Chorizema cordatum, Heart-leaf Flame Pea
From Warren and Gloria Sheather in their cold climate garden
Chorizema cordatum, the Heart-leaf Flame Pea, is a native of south-western Western Australia and develops into spreading shrub reaching a height of one metre.
Leaves are heart-shaped up to six centimetres long with a leathery texture. Sprays of red, pea-shaped flowers cover plants in spring. Tip pruning is beneficial after flowering.
There are 25 Chorizema species. They are all endemic to Western Australia with one exception. Chorizema parviflorum is native to NSW and Queensland. Chorizema cordatum is the most widely cultivated species.
The Heart-leaf Flame Pea is a colourful small shrub that would be at home in native cottage gardens and rockeries.
The genus name is said to mean choros, a dance and zena, a drink and was named by La Billardiere in 1799. La Billardiere was a French botanist and on an expedition in Western Australia his party ran low on water. Fortuitously they came across a waterhole in the nick of time and danced for joy. A Chorizema was growing close by and was named in recognition of finding water and dancing for joy. This is course may be an apocryphal story with no basis in fact.
The thumbnail is an illustration of the type specimen named by John Lindley in 1838 and growing in the garden of Robert Mangles, Sunning Hill Berkshire UK.
Propagate from seed or cuttings. We find that cuttings produce roots rapidly and they flower much sooner than seed grown plants.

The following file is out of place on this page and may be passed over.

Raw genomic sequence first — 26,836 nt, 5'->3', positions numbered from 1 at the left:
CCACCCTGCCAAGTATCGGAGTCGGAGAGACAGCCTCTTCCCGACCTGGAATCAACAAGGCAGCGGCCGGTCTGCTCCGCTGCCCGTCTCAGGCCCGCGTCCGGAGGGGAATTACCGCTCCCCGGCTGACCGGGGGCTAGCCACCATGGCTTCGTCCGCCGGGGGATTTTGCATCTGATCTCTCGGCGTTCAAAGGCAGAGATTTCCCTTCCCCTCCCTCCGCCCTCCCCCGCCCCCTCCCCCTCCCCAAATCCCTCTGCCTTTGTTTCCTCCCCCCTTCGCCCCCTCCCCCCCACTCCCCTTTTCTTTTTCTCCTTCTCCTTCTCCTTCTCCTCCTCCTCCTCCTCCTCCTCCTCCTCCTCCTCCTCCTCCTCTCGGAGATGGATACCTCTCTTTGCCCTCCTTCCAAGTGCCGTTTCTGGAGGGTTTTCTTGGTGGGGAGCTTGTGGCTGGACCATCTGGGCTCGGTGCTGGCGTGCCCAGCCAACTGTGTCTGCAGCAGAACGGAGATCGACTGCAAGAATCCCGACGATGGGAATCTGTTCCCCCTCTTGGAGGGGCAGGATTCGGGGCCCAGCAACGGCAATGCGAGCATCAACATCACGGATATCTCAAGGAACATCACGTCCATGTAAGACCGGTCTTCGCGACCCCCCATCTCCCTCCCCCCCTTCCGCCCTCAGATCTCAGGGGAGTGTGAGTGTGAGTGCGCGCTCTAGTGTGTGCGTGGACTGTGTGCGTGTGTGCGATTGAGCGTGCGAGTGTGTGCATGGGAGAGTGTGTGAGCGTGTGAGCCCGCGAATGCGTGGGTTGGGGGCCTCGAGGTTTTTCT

From Jeff Howes in his Sydney garden
Chorizema cordatum grows naturally in the wetter south-west corner of Western Australia. It is relatively hardy when grown in humid areas on the east coast of Australia.
I have been growing Chorizema cordatum for many years in my garden in the northern Sydney suburb of Westleigh and when in flower it is always commented on.
It is a small, scrambling shrub usually about a metre high by about a metre spread. The very brightly coloured orange-red pea flowers are relatively large (about 10-12 mm diameter) and appear in late winter to early spring. I am also growing a form with pure yellow flowers and most visitors to my garden are not that impressed with the soft yellow flowers, although I happen to like it.
Chorizema cordatum is best grown as an under storey plant where its thin, weak branches can be supported by other plants. Grown on it own, as the one in the photo is, requires the plant to be staked and the branches supported, not ideal.
My plants are growing in a thin layer of topsoil over a clay sub soil that is quite well drained. I ensure they have some moisture in drier times as this plant performs much better with some moisture. I have lost most of my plants due to excessive dryness. After flowering I prune the plant back by at least one third to half. This drastic pruning ensures plenty of new growth and flowers the following year.
Chorizema cordatum is a great plant for that difficult spot in the garden that receives only dappled light and needs to be “brightened up” in late winter. If they are grown in full sun you will find the flowers fade and lose a lot of their visual impact. A ‘must have’ plant for any garden.
Chorizema - from Greek choros, a dance and zema, a drinking vessel. Evidently the botanical name had something to do with the thirsty botanist who discovered this plant growing near a waterhole – or maybe not? cordatum - from Latin cordis, heart, referring to the shape of the leaves.